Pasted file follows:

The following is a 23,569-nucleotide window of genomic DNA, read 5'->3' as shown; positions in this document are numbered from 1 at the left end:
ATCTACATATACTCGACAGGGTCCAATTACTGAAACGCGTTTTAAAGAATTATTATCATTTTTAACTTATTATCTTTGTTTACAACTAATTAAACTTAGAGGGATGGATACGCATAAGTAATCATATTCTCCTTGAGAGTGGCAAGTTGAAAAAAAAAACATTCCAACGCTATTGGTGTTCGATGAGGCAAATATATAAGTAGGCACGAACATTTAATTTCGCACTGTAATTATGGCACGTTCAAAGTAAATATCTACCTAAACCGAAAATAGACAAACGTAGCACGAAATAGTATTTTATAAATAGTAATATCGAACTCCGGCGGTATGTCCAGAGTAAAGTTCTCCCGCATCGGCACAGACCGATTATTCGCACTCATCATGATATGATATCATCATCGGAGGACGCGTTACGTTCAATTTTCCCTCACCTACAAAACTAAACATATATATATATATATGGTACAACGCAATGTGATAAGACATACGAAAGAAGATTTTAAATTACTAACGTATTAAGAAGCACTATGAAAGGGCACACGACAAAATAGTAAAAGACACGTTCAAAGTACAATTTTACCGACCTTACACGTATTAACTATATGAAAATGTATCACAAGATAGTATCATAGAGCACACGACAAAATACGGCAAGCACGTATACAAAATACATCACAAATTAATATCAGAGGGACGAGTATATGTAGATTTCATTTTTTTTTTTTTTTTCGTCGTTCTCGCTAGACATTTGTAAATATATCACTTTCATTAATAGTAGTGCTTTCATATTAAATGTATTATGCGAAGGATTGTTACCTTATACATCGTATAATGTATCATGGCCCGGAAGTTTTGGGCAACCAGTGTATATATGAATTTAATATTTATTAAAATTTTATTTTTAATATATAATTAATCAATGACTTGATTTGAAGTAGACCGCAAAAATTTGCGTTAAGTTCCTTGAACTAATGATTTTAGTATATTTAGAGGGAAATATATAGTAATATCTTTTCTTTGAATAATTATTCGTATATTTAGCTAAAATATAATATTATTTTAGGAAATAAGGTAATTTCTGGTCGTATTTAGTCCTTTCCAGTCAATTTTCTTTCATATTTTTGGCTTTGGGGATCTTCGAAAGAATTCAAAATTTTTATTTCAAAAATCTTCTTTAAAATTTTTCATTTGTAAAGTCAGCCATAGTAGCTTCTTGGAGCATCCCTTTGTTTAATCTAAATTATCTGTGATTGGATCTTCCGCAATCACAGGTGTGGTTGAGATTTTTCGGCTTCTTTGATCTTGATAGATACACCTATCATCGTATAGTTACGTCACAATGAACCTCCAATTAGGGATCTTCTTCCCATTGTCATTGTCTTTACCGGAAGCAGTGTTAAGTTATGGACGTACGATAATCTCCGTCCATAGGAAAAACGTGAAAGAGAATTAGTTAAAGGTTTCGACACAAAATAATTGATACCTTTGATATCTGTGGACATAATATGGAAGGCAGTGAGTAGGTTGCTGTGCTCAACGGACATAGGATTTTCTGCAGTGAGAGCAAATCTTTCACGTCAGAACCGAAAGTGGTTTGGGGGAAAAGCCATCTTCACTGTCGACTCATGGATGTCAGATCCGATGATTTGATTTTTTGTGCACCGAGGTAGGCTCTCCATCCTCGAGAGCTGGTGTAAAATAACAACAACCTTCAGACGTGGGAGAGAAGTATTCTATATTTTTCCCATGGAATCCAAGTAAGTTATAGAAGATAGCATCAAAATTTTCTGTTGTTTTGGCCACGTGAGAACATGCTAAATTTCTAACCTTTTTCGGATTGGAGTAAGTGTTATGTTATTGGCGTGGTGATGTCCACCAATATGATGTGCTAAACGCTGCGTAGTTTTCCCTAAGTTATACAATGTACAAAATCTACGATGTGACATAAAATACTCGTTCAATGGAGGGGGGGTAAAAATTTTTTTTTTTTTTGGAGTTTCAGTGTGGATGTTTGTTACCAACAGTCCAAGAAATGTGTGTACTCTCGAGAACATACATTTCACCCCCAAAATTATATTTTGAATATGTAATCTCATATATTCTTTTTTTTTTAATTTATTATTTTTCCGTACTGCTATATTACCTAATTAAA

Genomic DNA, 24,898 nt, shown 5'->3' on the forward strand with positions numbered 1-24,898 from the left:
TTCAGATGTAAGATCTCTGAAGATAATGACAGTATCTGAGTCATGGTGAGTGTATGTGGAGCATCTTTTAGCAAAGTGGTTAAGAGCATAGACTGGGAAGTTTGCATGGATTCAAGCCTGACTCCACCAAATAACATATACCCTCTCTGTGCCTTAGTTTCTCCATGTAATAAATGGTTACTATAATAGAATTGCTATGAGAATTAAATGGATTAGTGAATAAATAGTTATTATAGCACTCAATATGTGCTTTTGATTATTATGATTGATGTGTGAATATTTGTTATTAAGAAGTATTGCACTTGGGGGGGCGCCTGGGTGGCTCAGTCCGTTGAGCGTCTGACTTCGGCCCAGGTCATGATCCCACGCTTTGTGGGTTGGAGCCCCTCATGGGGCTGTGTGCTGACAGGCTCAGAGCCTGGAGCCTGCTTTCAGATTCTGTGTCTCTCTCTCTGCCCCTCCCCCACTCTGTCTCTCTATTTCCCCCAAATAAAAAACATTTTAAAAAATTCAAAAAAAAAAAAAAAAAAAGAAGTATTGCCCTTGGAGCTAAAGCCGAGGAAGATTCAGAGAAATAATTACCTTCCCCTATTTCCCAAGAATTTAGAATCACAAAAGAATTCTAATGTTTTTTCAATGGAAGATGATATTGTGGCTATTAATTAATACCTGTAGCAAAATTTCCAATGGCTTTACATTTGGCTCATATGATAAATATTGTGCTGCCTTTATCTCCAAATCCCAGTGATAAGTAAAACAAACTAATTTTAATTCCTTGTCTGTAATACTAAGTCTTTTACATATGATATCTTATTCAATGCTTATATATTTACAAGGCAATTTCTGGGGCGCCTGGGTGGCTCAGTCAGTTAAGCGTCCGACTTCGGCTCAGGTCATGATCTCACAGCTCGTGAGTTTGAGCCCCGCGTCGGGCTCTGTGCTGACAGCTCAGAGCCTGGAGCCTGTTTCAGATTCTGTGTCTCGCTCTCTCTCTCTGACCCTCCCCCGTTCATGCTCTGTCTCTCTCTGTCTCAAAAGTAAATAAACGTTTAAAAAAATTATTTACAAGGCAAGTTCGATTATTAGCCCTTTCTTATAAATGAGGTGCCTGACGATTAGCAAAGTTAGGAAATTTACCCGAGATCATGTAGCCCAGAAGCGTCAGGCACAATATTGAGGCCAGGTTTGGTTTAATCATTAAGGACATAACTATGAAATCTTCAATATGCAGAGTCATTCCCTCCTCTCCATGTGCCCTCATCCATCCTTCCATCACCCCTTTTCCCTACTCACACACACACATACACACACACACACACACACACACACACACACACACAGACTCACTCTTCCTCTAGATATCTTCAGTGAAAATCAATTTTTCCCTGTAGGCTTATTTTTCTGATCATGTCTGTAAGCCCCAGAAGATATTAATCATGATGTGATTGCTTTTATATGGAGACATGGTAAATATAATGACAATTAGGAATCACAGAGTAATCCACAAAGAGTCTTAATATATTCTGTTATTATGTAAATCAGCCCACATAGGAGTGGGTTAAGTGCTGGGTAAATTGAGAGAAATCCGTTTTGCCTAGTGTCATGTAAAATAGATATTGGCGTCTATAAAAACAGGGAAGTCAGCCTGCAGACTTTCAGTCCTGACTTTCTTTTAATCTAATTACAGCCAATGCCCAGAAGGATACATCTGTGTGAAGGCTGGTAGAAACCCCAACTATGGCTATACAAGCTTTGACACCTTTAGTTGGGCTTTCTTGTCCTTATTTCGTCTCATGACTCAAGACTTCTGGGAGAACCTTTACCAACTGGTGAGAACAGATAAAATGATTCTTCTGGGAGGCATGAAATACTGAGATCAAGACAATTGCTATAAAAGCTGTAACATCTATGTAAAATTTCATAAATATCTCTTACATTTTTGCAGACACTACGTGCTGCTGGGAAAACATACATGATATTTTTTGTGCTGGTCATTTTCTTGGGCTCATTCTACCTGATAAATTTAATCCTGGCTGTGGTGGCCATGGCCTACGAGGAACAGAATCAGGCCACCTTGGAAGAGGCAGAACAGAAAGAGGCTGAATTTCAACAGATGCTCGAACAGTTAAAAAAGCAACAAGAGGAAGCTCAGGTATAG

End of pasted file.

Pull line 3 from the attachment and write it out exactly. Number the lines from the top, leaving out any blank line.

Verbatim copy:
Genomic DNA, 24,898 nt, shown 5'->3' on the forward strand with positions numbered 1-24,898 from the left: